Iraqi Journal of Hematology

: 2022  |  Volume : 11  |  Issue : 1  |  Page : 19--24

Estimation of the prevalence of Hemoglobinopathies in Erbil governorate, Kurdistan region of Iraq

Sarkar S Aziz1, Bahra K Hamad1, Hero O Hamad1, Muzhda I Qader1, Eman N Ali1, Rayan H Muhammed1, Mudhir Sabir Shekha2,  
1 Department of Medical Laboratory Technology, Erbil Technical Health College, Erbil Polytechnic University-Erbil, Kurdistan Region, Iraq
2 Department of Biology, Research Center, College of Science, Salahaddin University-Erbil, Kurdistan Region, Iraq; Department of Medical Cell Biology, Uppsala University, Uppsala, Sweden

Correspondence Address:
Dr. Sarkar S Aziz
Department of Medical Laboratory Technology, Erbil Technical Health College, Erbil Polytechnic University-Erbil, 44001 Kurdistan Region


BACKGROUND: Thalassemia syndromes and structural hemoglobin variants generate blood crisis of variable clinical symptoms, ranging from mild-to-moderate hematological disorder to severe, lifelong, transfusion-dependent anemia. The aim of current study was to uncover the prevalence of thalassemia and other hemoglobinopathies in the Erbil governorate, Kurdistan region of Iraq. MATERIALS AND METHODS: The available data of thalassemia major, thalassemia intermedia, sickle cell disease, sickle cell trait, and HbH and HbE until the end of 2020 were collected retrospectively from Erbil Thalassemia Center in Erbil governorate, Kurdistan region of Iraq and analyzed by using Microsoft Excel (Version 2016). RESULTS: An increase in the prevalence of thalassemia syndromes from 30.8/100,000 in 2015 to 37.3/100,000 individuals in the population in 2020 was revealed. The prevalence of all hemoglobinopathies combined increased from 31.9/100,000 to 42.7/100,000 individuals of the population. Thalassemia major was the predominant condition among the hemoglobinopathies with 758 (78.71%) cases out of 963 cases at the end of 2020. CONCLUSION: This rise might be attributed to a large number of consanguineous marriages, the lack of effective prevention programs, and poor legislation. There is an emergent requirement for a preventive program, entailing identification of carriers, genetic counseling, guidelines to differentiate between other microcytic anemias with thalassemia traits, antenatal diagnosis, public education, and sustained legislation.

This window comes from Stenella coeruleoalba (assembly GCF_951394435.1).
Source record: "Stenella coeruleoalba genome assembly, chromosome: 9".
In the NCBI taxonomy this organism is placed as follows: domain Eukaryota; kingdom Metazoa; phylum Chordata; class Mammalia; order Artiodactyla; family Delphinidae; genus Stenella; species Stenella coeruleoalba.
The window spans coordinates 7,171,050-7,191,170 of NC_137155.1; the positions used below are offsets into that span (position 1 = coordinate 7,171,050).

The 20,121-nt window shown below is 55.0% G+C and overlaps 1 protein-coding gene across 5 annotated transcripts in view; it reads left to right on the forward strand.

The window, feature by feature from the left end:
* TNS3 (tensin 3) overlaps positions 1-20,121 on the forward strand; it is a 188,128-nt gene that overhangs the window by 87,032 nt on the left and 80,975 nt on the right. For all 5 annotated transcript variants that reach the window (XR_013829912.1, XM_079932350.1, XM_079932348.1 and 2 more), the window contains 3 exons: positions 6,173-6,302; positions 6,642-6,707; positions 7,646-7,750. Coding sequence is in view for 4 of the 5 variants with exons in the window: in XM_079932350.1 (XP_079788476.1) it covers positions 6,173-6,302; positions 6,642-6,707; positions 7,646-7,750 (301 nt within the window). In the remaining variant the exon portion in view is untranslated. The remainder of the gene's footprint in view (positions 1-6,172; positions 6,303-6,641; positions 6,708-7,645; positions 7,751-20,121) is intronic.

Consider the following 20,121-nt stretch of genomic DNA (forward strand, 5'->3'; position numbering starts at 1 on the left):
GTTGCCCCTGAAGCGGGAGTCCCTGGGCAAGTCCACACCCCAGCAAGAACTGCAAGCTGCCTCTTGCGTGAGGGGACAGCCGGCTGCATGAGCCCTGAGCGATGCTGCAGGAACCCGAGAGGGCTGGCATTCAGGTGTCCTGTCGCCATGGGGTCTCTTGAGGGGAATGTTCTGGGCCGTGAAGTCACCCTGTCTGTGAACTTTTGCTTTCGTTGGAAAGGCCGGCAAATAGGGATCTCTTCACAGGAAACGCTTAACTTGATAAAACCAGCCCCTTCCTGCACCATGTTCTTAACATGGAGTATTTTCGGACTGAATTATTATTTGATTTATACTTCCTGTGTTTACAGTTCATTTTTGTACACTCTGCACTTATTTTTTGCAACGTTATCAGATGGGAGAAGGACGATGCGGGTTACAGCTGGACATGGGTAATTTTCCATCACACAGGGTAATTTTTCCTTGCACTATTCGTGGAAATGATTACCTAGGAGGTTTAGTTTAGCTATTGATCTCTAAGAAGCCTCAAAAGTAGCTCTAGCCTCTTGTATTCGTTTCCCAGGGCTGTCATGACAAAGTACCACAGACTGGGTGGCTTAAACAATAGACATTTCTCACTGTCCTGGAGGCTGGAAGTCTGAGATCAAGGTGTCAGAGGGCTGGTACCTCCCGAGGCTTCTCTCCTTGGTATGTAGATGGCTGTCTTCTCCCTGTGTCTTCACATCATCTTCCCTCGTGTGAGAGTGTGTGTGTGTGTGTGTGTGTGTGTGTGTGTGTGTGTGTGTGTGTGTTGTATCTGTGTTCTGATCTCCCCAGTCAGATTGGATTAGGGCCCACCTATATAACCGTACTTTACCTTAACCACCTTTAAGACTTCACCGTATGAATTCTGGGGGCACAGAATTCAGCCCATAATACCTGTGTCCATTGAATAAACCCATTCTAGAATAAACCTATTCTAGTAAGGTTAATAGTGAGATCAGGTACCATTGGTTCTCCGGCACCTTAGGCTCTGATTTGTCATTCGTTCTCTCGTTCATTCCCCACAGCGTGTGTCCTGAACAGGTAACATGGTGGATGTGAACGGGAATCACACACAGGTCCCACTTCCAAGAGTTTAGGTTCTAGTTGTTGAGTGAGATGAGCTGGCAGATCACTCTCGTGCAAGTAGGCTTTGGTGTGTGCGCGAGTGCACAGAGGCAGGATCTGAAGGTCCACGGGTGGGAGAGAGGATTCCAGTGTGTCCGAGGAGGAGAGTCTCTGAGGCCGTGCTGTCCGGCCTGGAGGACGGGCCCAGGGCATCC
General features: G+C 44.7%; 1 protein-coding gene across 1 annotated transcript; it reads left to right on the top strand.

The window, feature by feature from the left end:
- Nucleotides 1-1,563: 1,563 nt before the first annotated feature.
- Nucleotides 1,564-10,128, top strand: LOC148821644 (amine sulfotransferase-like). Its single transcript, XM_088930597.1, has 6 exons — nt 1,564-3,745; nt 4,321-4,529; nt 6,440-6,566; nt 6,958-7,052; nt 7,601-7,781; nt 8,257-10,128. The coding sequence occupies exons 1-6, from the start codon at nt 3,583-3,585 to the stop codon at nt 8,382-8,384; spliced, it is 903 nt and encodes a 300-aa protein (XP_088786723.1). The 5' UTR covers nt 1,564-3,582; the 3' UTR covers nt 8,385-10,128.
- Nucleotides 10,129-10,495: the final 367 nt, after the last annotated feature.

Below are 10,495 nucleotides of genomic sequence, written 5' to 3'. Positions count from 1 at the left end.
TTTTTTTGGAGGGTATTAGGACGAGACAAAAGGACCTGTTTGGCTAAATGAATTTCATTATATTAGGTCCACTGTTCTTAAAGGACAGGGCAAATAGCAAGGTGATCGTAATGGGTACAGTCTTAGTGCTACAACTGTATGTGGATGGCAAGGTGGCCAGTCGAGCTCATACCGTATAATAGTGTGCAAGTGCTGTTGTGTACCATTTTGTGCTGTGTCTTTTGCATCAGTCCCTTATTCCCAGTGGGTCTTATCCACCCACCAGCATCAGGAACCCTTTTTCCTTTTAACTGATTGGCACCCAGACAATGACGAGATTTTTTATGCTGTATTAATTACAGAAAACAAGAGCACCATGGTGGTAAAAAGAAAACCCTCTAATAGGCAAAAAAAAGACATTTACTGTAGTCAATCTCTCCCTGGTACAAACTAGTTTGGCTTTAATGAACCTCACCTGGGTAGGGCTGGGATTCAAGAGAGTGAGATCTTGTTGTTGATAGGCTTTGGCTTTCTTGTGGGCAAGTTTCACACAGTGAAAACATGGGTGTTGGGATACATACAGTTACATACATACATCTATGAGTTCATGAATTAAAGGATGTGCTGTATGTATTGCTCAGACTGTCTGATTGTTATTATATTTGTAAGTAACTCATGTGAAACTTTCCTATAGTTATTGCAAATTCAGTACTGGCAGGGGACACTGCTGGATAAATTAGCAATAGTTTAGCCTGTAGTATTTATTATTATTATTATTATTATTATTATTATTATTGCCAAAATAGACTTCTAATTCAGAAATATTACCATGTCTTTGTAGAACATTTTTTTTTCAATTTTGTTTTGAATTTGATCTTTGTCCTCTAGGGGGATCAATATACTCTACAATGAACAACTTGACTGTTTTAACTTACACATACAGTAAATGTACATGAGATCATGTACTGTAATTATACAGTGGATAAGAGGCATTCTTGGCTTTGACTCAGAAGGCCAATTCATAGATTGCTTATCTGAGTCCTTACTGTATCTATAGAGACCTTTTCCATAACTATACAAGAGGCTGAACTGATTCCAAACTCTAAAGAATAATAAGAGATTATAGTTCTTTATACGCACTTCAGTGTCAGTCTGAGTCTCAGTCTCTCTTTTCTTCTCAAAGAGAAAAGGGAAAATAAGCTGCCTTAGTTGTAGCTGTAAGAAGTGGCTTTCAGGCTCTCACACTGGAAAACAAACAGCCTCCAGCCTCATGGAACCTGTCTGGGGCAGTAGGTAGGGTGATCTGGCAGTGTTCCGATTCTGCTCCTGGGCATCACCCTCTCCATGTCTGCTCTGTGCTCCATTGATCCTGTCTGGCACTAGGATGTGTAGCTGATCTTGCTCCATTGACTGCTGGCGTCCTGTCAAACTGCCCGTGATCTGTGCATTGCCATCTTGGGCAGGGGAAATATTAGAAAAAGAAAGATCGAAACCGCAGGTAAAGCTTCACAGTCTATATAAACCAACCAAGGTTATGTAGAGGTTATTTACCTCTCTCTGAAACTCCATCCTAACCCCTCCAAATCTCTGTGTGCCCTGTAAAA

How to cite this article:
Aziz SS, Hamad BK, Hamad HO, Qader MI, Ali EN, Muhammed RH, Shekha MS. Estimation of the prevalence of Hemoglobinopathies in Erbil governorate, Kurdistan region of Iraq.Iraqi J Hematol 2022;11:19-24